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15 Famous People Who Have Spoken in the Tabernacle

From U.S. presidents to inspirational figures, the Salt Lake Tabernacle has hosted a variety of famous speakers over the years. Here are just a few.

1. John F. Kennedy

On September 26, 1963, President John F. Kennedy arrived in Salt Lake City and gave a historic speech in the Tabernacle on Temple Square as the President of the United States.

Though he had also spoken in that historic building three years earlier as a presidential candidate, referencing Joseph Smith, Brigham Young, and LDS scripture, during his 1963 visit, the president spoke powerfully of creating a united nation and a united world. In some of his opening lines, he shared:

“Of all the stories of American pioneers and settlers, none is more inspiring than the Mormon trail. The qualities of the founders of this community are the qualities that we seek in America, the qualities which we like to feel this country has, courage, patience, faith, self-reliance, perseverance, and, above all, an unflagging determination to see the right prevail.”

He later stated, “As the Mormons succeeded, so America can succeed, if we will not give up or turn back.” Just shy of two months later, President Kennedy was shot and killed in Dallas, Texas.

And while his speech is still remembered today, he was not the first famous visitor to share memorable words from the podium of the trademark Latter-day Saint building. Here are a handful of other famous people, from United States Presidents to airplane pilots, who have spoken at the celebrated Salt Lake Tabernacle.


2. Susan B. Anthony

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Photo from the Library of Congress


June 1871

Susan B. Anthony, one of the leaders of the nation's women’s suffrage movement, visited Salt Lake City several times. The first time was in June 1871, when she came with her contemporary and friend Elizabeth Cady Stanton.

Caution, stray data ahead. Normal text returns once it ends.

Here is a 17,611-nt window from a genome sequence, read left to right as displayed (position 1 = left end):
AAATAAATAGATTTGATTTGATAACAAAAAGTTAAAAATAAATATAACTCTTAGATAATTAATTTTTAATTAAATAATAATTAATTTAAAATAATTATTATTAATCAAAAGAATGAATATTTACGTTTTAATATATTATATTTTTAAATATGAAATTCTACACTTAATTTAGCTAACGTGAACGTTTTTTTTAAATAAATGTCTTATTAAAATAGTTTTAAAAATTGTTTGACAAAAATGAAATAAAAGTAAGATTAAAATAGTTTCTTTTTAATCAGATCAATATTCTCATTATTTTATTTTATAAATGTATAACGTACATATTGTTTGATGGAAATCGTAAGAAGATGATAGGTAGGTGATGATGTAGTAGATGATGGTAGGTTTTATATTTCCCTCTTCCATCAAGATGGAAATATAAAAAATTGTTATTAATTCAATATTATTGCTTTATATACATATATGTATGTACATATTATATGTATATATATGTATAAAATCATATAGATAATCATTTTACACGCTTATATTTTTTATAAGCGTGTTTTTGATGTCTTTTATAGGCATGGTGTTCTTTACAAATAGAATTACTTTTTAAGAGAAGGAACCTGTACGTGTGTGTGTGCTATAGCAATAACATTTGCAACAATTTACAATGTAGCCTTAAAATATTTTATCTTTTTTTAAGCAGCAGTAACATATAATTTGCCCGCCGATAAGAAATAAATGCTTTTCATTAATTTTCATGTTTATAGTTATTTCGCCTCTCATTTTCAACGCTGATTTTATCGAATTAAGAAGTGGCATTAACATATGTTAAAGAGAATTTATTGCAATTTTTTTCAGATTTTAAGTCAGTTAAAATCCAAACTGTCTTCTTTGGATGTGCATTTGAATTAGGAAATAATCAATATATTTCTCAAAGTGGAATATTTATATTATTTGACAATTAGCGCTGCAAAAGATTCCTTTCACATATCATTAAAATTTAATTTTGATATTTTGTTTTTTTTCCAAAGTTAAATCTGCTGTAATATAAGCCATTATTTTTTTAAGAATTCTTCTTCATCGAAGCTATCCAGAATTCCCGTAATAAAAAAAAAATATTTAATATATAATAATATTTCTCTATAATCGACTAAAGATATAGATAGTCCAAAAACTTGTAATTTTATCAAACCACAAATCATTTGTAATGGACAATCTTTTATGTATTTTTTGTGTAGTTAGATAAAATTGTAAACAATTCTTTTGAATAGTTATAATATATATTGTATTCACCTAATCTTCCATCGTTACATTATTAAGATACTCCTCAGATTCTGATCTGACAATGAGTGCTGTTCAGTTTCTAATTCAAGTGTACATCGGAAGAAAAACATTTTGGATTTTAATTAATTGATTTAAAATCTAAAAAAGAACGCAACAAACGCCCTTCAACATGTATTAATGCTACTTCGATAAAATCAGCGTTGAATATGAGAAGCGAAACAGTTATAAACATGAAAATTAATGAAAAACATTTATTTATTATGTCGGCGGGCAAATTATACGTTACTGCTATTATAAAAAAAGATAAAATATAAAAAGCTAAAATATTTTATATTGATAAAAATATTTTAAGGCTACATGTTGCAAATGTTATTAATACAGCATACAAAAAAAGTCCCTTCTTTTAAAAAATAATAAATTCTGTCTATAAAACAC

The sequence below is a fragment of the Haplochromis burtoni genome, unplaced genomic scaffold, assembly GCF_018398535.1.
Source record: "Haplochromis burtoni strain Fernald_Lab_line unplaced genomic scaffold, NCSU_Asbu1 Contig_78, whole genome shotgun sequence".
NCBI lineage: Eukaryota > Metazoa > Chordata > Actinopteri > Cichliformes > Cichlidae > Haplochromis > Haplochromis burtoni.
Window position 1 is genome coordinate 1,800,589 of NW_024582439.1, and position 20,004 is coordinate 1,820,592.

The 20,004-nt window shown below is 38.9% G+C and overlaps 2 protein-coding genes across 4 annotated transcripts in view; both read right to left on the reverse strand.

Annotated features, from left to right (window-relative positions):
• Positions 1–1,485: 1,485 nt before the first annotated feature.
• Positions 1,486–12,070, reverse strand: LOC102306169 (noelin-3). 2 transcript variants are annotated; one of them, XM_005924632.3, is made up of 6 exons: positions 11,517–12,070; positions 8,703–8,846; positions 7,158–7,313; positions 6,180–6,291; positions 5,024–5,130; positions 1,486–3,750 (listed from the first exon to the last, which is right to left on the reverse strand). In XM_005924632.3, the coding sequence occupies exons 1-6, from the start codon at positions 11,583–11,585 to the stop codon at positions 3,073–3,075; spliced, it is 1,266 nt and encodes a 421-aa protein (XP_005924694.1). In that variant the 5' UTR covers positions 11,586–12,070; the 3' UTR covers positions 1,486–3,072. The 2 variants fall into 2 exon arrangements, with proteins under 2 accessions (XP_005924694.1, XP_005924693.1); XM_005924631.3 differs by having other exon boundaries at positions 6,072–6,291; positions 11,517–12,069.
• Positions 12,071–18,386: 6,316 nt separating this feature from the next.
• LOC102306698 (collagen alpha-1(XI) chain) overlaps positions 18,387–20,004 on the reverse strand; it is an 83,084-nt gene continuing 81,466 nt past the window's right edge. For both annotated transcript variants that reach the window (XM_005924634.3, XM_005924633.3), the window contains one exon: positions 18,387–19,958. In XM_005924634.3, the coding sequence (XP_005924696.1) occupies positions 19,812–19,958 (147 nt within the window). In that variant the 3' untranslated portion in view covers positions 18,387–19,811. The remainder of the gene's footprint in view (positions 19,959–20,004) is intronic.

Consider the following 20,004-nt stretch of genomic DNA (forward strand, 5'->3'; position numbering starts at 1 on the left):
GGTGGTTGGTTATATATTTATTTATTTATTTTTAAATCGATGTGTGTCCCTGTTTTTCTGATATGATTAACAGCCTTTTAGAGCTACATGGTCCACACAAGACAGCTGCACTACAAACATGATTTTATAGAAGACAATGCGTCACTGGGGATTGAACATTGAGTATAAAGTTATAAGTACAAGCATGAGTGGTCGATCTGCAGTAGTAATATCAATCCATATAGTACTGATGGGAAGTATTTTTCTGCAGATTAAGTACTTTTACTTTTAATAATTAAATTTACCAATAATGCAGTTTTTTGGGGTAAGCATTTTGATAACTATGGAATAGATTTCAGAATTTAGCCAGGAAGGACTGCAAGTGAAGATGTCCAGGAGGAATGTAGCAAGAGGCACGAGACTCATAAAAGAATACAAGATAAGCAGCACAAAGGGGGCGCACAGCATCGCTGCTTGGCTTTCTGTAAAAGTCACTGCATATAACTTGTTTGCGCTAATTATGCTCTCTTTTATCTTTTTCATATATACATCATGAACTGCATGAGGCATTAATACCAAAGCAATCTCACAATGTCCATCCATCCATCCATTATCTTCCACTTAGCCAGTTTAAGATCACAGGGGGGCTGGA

The two conducted a five-hour meeting with an audience full of Latter-day Saint women in the “Old Tabernacle,” which stood where the Assembly Hall on Temple Square stands today. Anthony, who later wrote about the event, expressed that they “were very thankful for the privilege granted us of speaking to the women alone in the smaller Tabernacle. Our meeting opened at two o'clock and lasted until seven, giving us five hours of uninterrupted conversation.”

May 12, 1895

Many years later, Anthony came again to Salt Lake City, at the time when Utah was finally about to be granted statehood and when the right for women to vote was added to the constitution of the new state. This time, Anthony spoke in the large Tabernacle familiar to Latter-day Saints today.

The Woman’s Exponent, run at the time by the General Relief Society President and a friend of Anthony, Emmeline B. Wells, included the text from Anthony’s speech in one of their issues. Amidst her praise of the territory’s decision to allow women equal voting rights, she also gave this glowing praise of the Tabernacle:

“It is just about twenty-four years ago that I was present in this great Tabernacle on the day upon which you dedicated it to the service of the Lord, and every nook and corner, of this great building was packed on the occasion with people from every part of the Territory, many being unable to gain admittance. It was the most magnificent gathering I ever saw, and it was brought together in the midst of the greatest trouble that any people who were seeking to do right could go through” (Vol. 24, pg. 2).

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Photo from the U.S. Post Office, courtesy of Ronald L. Fox

In a note in Eliza R. Snow's autograph book a few days after her 1895 visit, Anthony also said of the women of Utah:

"Political Equality is but the stepping stone—to civil, industrial, educational, and religious equality; The Ballot which the women of Utah will possess after the next election is but the weapon with which they may bring themselves and their children all good things."